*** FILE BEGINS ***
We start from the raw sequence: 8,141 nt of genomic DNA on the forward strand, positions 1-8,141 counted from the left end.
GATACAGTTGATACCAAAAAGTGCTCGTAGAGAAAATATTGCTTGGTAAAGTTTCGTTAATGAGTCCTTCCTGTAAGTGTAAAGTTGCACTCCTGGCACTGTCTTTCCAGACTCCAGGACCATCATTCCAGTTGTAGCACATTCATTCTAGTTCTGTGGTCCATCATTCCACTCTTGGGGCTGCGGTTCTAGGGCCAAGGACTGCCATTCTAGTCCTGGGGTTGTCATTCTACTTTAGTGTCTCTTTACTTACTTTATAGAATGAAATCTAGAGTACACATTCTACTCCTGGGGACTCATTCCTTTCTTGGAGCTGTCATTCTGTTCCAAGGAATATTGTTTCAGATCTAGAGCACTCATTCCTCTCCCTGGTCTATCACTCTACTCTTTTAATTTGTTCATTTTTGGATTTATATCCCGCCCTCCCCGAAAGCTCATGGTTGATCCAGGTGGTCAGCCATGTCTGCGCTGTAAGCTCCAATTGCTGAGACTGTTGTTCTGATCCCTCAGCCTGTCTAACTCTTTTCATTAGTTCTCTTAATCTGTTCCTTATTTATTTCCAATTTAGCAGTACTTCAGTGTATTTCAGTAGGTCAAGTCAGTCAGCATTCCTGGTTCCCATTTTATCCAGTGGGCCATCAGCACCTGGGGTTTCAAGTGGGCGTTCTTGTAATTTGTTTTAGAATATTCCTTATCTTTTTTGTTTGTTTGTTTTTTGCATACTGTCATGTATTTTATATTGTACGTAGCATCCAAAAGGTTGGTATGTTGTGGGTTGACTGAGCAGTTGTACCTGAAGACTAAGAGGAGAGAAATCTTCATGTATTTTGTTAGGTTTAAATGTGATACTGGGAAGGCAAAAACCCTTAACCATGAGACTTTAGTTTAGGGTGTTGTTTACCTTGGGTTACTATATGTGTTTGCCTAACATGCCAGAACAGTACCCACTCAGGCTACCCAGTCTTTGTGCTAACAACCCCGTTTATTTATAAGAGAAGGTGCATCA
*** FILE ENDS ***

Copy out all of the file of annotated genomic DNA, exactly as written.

We start from the raw sequence: 8,141 nt of genomic DNA on the forward strand, positions 1-8,141 counted from the left end.
GATACAGTTGATACCAAAAAGTGCTCGTAGAGAAAATATTGCTTGGTAAAGTTTCGTTAATGAGTCCTTCCTGTAAGTGTAAAGTTGCACTCCTGGCACTGTCTTTCCAGACTCCAGGACCATCATTCCAGTTGTAGCACATTCATTCTAGTTCTGTGGTCCATCATTCCACTCTTGGGGCTGCGGTTCTAGGGCCAAGGACTGCCATTCTAGTCCTGGGGTTGTCATTCTACTTTAGTGTCTCTTTACTTACTTTATAGAATGAAATCTAGAGTACACATTCTACTCCTGGGGACTCATTCCTTTCTTGGAGCTGTCATTCTGTTCCAAGGAATATTGTTTCAGATCTAGAGCACTCATTCCTCTCCCTGGTCTATCACTCTACTCTTTTAATTTGTTCATTTTTGGATTTATATCCCGCCCTCCCCGAAAGCTCATGGTTGATCCAGGTGGTCAGCCATGTCTGCGCTGTAAGCTCCAATTGCTGAGACTGTTGTTCTGATCCCTCAGCCTGTCTAACTCTTTTCATTAGTTCTCTTAATCTGTTCCTTATTTATTTCCAATTTAGCAGTACTTCAGTGTATTTCAGTAGGTCAAGTCAGTCAGCATTCCTGGTTCCCATTTTATCCAGTGGGCCATCAGCACCTGGGGTTTCAAGTGGGCGTTCTTGTAATTTGTTTTAGAATATTCCTTATCTTTTTTGTTTGTTTGTTTTTTGCATACTGTCATGTATTTTATATTGTACGTAGCATCCAAAAGGTTGGTATGTTGTGGGTTGACTGAGCAGTTGTACCTGAAGACTAAGAGGAGAGAAATCTTCATGTATTTTGTTAGGTTTAAATGTGATACTGGGAAGGCAAAAACCCTTAACCATGAGACTTTAGTTTAGGGTGTTGTTTACCTTGGGTTACTATATGTGTTTGCCTAACATGCCAGAACAGTACCCACTCAGGCTACCCAGTCTTTGTGCTAACAACCCCGTTTATTTATAAGAGAAGGTGCATCA